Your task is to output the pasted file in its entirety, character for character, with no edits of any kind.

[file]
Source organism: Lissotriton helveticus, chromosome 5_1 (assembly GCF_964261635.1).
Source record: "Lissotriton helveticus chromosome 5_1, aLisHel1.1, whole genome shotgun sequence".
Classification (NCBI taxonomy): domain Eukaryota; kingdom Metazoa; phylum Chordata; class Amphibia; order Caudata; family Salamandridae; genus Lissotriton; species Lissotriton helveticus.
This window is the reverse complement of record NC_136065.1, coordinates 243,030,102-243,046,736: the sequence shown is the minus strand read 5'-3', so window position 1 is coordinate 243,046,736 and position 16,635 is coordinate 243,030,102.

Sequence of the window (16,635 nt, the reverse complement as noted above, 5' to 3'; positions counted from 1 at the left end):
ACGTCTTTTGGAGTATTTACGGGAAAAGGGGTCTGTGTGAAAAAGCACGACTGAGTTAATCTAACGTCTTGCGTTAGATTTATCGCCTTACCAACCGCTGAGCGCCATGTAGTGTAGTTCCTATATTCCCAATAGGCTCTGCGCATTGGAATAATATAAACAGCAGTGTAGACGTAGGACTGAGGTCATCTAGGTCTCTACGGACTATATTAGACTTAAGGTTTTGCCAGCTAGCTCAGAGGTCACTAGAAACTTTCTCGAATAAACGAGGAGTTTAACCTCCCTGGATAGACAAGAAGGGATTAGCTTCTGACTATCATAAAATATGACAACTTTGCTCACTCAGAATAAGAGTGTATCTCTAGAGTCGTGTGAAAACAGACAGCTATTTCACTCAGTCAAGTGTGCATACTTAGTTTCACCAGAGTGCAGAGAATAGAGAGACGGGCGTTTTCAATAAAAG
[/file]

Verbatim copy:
Source organism: Lissotriton helveticus, chromosome 5_1 (assembly GCF_964261635.1).
Source record: "Lissotriton helveticus chromosome 5_1, aLisHel1.1, whole genome shotgun sequence".
Classification (NCBI taxonomy): domain Eukaryota; kingdom Metazoa; phylum Chordata; class Amphibia; order Caudata; family Salamandridae; genus Lissotriton; species Lissotriton helveticus.
This window is the reverse complement of record NC_136065.1, coordinates 243,030,102-243,046,736: the sequence shown is the minus strand read 5'-3', so window position 1 is coordinate 243,046,736 and position 16,635 is coordinate 243,030,102.

Sequence of the window (16,635 nt, the reverse complement as noted above, 5' to 3'; positions counted from 1 at the left end):
ACGTCTTTTGGAGTATTTACGGGAAAAGGGGTCTGTGTGAAAAAGCACGACTGAGTTAATCTAACGTCTTGCGTTAGATTTATCGCCTTACCAACCGCTGAGCGCCATGTAGTGTAGTTCCTATATTCCCAATAGGCTCTGCGCATTGGAATAATATAAACAGCAGTGTAGACGTAGGACTGAGGTCATCTAGGTCTCTACGGACTATATTAGACTTAAGGTTTTGCCAGCTAGCTCAGAGGTCACTAGAAACTTTCTCGAATAAACGAGGAGTTTAACCTCCCTGGATAGACAAGAAGGGATTAGCTTCTGACTATCATAAAATATGACAACTTTGCTCACTCAGAATAAGAGTGTATCTCTAGAGTCGTGTGAAAACAGACAGCTATTTCACTCAGTCAAGTGTGCATACTTAGTTTCACCAGAGTGCAGAGAATAGAGAGACGGGCGTTTTCAATAAAAG